1. grog or any warm, alcoholic drink.
|Dict. of Sl., Jargon and Cant.|
|Gal’s Gossip 119: Play light with the ‘sherbert’ at supper.|
2. (also sherb) any form of alcoholic drink; usu. beer; also as old sherbert.
|Sporting Times 7 Jan. 1/4: ‘Funny sayin’s and ways, I suppose?’ said the chum, / Not forgetting the sherbet to swill.‘Mother’s Duplicate’|
|[perf. Marie Lloyd] You’re a thing of the past, old dear [lyrics] He said nasty things, no doubt, when the sherbert [sic] was about.|
|N&Q 12 Ser. IX 347: Sherbet. Anything intoxicating.|
|Und. Nights 189: He took to the sherbet, which made him a bigger liability than ever.|
|Bottle of Sandwiches 93: We [...] had a few sherbets and a feed.|
|Don’t Point That Thing at Me (1991) 60: Probably had a glass of sherbert with him once in a while.|
|New Musical Express 17 Nov. n.p.: You go into the Green Room first, and you have a few sherberts to round the edge off the Drynamil.|
|Ridgey-Didge Oz Jack Lang 9: A few sherberts was to be the next cab off the rank.|
|Lairs, Urgers & Coat-Tuggers 275: ‘I was absolutely shat off with myself. So I went and had a few more sherberts’.|
|Black Tide (2012) [ebook] He’s had a few sherbets himself.|
|Indep. Rev. 28 Jan. 7: The place is so trendy, even Leonardo DiCaprio has been in for a few sherbets.|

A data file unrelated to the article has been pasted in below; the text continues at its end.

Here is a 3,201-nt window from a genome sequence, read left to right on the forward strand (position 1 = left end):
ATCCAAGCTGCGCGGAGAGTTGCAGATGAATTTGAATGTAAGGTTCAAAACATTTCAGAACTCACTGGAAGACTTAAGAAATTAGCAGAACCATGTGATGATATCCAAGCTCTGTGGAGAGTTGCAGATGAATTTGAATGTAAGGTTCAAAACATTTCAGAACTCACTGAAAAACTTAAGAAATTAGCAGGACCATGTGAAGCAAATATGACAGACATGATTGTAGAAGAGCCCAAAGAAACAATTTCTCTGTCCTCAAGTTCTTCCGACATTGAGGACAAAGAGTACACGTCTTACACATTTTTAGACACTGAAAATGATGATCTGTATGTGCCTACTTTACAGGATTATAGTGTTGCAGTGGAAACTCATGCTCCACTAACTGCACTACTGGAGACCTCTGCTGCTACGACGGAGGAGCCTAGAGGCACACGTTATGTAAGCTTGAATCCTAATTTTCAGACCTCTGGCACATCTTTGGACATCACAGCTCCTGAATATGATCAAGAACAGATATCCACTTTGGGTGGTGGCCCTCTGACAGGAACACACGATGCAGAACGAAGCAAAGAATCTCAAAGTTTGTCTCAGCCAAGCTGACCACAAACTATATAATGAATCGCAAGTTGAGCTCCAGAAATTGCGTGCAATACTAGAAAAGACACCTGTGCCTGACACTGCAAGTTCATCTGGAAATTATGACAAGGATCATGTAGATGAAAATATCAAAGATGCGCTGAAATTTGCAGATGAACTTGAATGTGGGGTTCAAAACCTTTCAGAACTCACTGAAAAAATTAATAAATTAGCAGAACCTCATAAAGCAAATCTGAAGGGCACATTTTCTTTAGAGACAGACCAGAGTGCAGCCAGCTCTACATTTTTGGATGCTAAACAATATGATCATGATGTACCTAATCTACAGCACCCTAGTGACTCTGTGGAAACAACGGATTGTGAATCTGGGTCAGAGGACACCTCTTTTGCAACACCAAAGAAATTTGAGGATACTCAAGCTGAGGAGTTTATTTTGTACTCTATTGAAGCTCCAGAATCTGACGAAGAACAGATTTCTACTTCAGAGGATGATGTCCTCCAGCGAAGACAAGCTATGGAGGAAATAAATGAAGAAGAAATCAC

|Viva La Madness 102: Let’s go downstairs, have a little sherb.|
|Good Girl Stripped Bare 53: The newsreader’s had ‘a few too many sherbets’.|
3. beer; also as old sherbert.
|Aus. First and Last 99: Smithy’s first name is Herbert. / He has a liking for the sherbet.‘Roll’n Smith’|
|Legends from Benson’s Valley 26: ‘Have a sherbert,’ I said, ‘it’ll do yer the world a good.’.|
|Signs of Crime 200: Sherbert (the old) Alcoholic drink, particularly beer.|
|Wot A Whopper 24: After a while the Maori became thirsty and retired to his car for a few sherbets.|
|Lingo 133: The liquid itself may be described as [...] throat oil; sherbert; a jar (or two. . .).|
4. cocaine [resemblance to a popular UK sweet, a sherbet dab, a bag of sherbet powder with a liquorice ‘straw’ through which it is sucked up].
|Guardian Guide 8–14 Jan. 52: You’ve seen the gear. You know it’s top-line sherbet.|
a container for alcohol.
|Sporting Times 29 Mar. 2/1: The fine old sherbet-can, with spoons and glasses.|